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  3. All I can say, Angie, is that a lot of people are making assumptions about all the parties involved without bothering to learn the facts. *sigh*

    Let's just say some people are asking the right questions: Why wasn't any other major retailer named in the Request for the same reasons B&N was named? Why didn't TxDOT file a similar Request when Newsweek used the alleged trademark on the cover of their magazine earlier this month? Why didn't TxDOT file anything regarding the 2008 short film about a lesbian couple entitled "Don't Mess with Texas?"

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  4. Suzan -- I dunno, this is all I've heard of the case, the kerfuffle about this particular book. Is the trademark "alleged" in any kind of legal sense? It seemed it was an actual, registered trademark.

    I can imagine they didn't hear about the movie, since short films don't get a lot of press. And if one is implying that they were upset about the romance novel because of the OMGSexTrash! aspect (which I've seen in a couple of places), then one would have to assume they'd also have objected to the film about lesbians if they knew of it, since that sort of mindset generally lumps GLBT people together with *SEX!!* as though that's all there is to them or their lives.

    I can imagine someone who's ignorant of the book industry assuming that B&N was the only significant book retailer left these days, and therefore the only one worth suing. Silly, of course, but I can buy that some executive type whose field is transportation being just that ignorant. Their lawyers should've done some research, I would think, but if they weren't paid to do it? [shrug] I see ignorance here rather than malice.

    No clue about Newsweek. Maybe they were afraid of taking on a major media entity? Fearful of bad publicity, maybe? :D

    At any rate, I saw that the judge decided book titles were exempt from this sort of thing, so the book is safe. Which is awesome; my copy should show up tomorrow in any case.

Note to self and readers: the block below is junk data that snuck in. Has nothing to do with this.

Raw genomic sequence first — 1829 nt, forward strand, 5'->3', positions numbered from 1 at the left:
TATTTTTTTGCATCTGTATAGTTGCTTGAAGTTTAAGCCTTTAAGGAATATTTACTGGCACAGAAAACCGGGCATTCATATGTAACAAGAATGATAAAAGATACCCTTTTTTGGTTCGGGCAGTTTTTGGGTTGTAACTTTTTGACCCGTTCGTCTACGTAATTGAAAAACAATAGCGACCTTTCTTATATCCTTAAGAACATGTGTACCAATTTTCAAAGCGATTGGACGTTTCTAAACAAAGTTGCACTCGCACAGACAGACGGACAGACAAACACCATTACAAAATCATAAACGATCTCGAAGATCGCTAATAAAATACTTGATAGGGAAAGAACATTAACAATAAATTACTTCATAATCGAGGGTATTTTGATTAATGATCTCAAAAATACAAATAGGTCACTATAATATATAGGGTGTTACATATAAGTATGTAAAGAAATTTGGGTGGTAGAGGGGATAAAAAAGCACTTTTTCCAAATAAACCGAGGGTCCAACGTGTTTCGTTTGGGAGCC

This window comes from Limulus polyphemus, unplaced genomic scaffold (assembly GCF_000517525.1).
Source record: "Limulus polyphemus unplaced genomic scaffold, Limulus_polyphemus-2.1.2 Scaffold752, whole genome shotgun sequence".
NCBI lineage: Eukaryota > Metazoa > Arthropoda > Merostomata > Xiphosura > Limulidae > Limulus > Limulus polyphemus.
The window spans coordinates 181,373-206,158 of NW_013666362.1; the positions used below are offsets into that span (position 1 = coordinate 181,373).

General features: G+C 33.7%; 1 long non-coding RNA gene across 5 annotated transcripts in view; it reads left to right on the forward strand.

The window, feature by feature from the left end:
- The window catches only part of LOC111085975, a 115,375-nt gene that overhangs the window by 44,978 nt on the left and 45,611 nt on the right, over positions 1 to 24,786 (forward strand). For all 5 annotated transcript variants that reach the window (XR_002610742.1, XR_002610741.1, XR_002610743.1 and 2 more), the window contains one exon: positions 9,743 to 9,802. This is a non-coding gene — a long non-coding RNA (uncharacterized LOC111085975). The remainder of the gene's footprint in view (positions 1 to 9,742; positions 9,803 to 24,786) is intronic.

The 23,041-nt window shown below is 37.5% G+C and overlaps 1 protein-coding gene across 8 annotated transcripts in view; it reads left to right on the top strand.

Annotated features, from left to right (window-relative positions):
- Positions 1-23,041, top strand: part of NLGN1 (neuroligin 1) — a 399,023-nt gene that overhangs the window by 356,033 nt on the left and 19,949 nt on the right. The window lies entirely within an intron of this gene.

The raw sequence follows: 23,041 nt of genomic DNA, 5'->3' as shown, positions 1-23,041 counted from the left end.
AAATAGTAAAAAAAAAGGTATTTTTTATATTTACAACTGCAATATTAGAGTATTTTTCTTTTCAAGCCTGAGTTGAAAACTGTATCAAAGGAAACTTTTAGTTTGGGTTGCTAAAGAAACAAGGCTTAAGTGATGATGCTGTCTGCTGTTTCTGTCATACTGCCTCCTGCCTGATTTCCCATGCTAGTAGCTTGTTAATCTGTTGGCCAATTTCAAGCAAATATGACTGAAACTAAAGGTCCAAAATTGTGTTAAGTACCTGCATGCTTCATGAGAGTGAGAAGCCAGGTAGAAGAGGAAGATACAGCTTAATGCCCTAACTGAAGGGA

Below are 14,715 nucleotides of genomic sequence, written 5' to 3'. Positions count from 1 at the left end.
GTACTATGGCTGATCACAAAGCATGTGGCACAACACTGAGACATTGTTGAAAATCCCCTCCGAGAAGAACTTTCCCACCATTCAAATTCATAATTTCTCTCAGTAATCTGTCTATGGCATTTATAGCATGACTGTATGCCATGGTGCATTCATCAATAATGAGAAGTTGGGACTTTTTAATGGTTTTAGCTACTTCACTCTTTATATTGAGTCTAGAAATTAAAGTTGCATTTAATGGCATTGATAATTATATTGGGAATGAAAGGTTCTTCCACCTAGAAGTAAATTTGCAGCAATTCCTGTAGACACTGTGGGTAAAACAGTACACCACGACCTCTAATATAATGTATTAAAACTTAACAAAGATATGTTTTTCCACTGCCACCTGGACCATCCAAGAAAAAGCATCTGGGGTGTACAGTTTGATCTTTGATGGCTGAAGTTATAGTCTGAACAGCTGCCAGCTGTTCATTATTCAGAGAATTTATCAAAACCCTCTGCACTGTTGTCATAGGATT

Angie

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  5. I say "alleged" because yes, TxDOT registered the trademark, but they haven't been vigorous and consistent in their defense of it. If you aren't vigilent in the protection of your trademark, you can eventually lose it. It's the reason George Lucas sics his lawyers on EVERYBODY. If I didn't have a book to finish and another to edit, not to mention school starting, I'd take the time to look up the time limitations. *grin*

    On Bing (which is a sucky SE in my opinion), I found 3 different country songs, a rap song, three different rap/hip-hop compilation CDs, a Bobby Flay recipe, two other book titles, and numerous clothing articles that weren't not sanctioned by TxDOT, in addition to the things I've already mentioned.

    LOL If TxDOT thought taking on Newsweek would be bad publicity, then they underestimated the political activism of Texas female writers.

    Five years ago, Fred Head ran against Susan Combs for Texas Comptroller. Head played the "family values" card. He said Combs was incapable of performing the duties of a public office because she wrote "porn." Combs had written a couple of books for the old Kismet line, books that were tame even by 1990's standards. Romance authors started a grass-roots movement to make sure this guy didn't win.